US8210569 *Aug 21, 2007Jul 3, 2012Daimler AgBelt tensioner for a seat belt system
US8528987Jan 30, 2012Sep 10, 2013Autoliv Asp, Inc.Linear seat belt pretensioner
US8585090Jun 29, 2010Nov 19, 2013Autoliv Asp, Inc.High efficiency pretensioner
US20120024640 *Jul 25, 2011Feb 2, 2012Rodolphe ArgoudEnergy absorbing device for anchoring a lifeline or the like
WO2008105885A2 *May 22, 2007Sep 4, 2008Raytheon CoMethods and apparatus for actuator system
Classifications
U.S. Classification280/805, 188/374, 297/480, 280/806, 60/638, 297/472
International ClassificationB60R22/46, B60R22/28, B60R22/195
Cooperative ClassificationB60R2022/286, B60R22/1952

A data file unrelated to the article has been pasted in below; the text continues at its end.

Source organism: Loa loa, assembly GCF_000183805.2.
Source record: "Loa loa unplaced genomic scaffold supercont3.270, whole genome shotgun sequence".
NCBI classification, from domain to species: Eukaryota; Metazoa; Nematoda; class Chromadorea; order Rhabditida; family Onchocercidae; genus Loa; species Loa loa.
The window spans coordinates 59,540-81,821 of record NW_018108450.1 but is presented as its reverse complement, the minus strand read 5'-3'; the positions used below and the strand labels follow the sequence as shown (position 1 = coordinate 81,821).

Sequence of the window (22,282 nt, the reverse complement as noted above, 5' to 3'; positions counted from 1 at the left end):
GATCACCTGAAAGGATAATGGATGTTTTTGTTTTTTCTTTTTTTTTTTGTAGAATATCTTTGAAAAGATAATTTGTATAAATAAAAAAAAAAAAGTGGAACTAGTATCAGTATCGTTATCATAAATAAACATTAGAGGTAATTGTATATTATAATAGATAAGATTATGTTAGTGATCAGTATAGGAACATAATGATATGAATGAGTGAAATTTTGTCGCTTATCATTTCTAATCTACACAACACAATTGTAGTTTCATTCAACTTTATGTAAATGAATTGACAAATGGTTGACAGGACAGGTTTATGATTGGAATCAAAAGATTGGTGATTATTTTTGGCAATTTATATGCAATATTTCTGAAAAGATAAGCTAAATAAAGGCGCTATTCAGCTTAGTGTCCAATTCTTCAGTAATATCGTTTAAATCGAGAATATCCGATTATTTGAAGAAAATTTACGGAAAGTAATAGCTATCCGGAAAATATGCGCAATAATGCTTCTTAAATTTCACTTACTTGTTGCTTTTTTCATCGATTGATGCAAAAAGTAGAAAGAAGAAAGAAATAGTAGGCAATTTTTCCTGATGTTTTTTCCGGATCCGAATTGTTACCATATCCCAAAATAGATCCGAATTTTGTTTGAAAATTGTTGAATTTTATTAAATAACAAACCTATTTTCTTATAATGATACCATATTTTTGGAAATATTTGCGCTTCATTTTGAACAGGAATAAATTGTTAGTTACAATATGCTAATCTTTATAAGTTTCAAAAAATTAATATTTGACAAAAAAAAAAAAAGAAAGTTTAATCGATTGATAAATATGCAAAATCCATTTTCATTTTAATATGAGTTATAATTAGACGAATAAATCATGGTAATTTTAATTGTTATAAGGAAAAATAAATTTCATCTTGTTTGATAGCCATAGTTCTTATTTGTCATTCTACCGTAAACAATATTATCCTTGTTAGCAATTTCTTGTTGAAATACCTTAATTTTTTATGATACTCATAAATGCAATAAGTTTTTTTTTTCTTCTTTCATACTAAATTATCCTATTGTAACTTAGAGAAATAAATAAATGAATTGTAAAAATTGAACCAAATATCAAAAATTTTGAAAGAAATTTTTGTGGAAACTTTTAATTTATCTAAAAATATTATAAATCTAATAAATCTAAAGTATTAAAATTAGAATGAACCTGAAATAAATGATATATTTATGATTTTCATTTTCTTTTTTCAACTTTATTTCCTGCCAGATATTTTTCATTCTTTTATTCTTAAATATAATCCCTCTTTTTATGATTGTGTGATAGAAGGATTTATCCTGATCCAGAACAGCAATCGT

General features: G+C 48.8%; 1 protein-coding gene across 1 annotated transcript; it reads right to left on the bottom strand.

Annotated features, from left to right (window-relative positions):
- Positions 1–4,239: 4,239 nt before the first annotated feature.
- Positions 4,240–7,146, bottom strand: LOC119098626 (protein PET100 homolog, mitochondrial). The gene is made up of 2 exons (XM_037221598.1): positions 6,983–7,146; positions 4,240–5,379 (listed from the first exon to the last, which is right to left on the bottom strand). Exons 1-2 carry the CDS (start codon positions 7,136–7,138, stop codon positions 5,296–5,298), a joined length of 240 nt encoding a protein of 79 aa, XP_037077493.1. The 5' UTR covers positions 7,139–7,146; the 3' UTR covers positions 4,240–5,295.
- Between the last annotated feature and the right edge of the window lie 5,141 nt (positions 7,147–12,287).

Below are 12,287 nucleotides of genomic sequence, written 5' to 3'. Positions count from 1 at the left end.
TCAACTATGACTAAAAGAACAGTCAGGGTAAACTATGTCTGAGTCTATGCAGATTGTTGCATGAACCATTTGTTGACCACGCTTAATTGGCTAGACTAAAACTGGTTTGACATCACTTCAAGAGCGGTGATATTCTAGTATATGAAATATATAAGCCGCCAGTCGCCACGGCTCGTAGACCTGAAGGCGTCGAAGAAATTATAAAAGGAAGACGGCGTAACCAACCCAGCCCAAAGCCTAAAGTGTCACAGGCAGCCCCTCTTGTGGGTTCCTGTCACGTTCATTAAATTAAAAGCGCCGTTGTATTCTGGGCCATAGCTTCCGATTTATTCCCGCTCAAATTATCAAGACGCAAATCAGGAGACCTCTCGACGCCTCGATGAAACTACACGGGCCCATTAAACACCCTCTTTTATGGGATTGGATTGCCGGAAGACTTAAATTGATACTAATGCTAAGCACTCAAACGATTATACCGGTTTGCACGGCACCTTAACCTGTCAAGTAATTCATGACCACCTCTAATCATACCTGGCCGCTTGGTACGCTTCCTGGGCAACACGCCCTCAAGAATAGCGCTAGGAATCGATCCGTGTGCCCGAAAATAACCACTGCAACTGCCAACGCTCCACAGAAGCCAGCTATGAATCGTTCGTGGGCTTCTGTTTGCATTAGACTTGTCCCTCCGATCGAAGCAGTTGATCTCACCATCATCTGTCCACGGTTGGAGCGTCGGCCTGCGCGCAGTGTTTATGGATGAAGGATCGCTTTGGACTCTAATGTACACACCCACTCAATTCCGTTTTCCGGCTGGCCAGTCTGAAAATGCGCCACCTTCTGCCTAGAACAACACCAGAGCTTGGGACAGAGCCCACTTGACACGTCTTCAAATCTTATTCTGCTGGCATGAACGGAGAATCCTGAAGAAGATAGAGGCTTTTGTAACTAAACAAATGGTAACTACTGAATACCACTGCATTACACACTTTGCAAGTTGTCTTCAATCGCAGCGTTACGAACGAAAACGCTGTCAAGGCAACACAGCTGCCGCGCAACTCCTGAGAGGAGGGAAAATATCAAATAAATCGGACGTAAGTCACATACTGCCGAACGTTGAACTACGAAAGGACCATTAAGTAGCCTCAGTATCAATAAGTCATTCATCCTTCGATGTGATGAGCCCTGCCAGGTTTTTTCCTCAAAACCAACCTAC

European ClassificationB60R22/195B
Legal Events
DateCodeEventDescription
Sep 23, 2011FPAYFee payment
Year of fee payment: 8
Aug 20, 2007FPAYFee payment
Year of fee payment: 4
Sep 28, 2004CCCertificate of correction
Jan 30, 2002ASAssignment
Owner name: TRW OCCUPANT RESTRAINT SYSTEMS GMBH & CO. KG, GERM
Free format text: ASSIGNMENT OF ASSIGNORS INTEREST;ASSIGNORS:BETZ, HANS-PETER;HONL, WOLF-DIETER;REEL/FRAME:012555/0367
Effective date: 20020118
Owner name: TRW OCCUPANT RESTRAINT SYSTEMS GMBH & CO. KG INDUS
Free format text: ASSIGNMENT OF ASSIGNORS INTEREST;ASSIGNORS:BETZ, HANS-PETER /AR;REEL/FRAME:012555/0367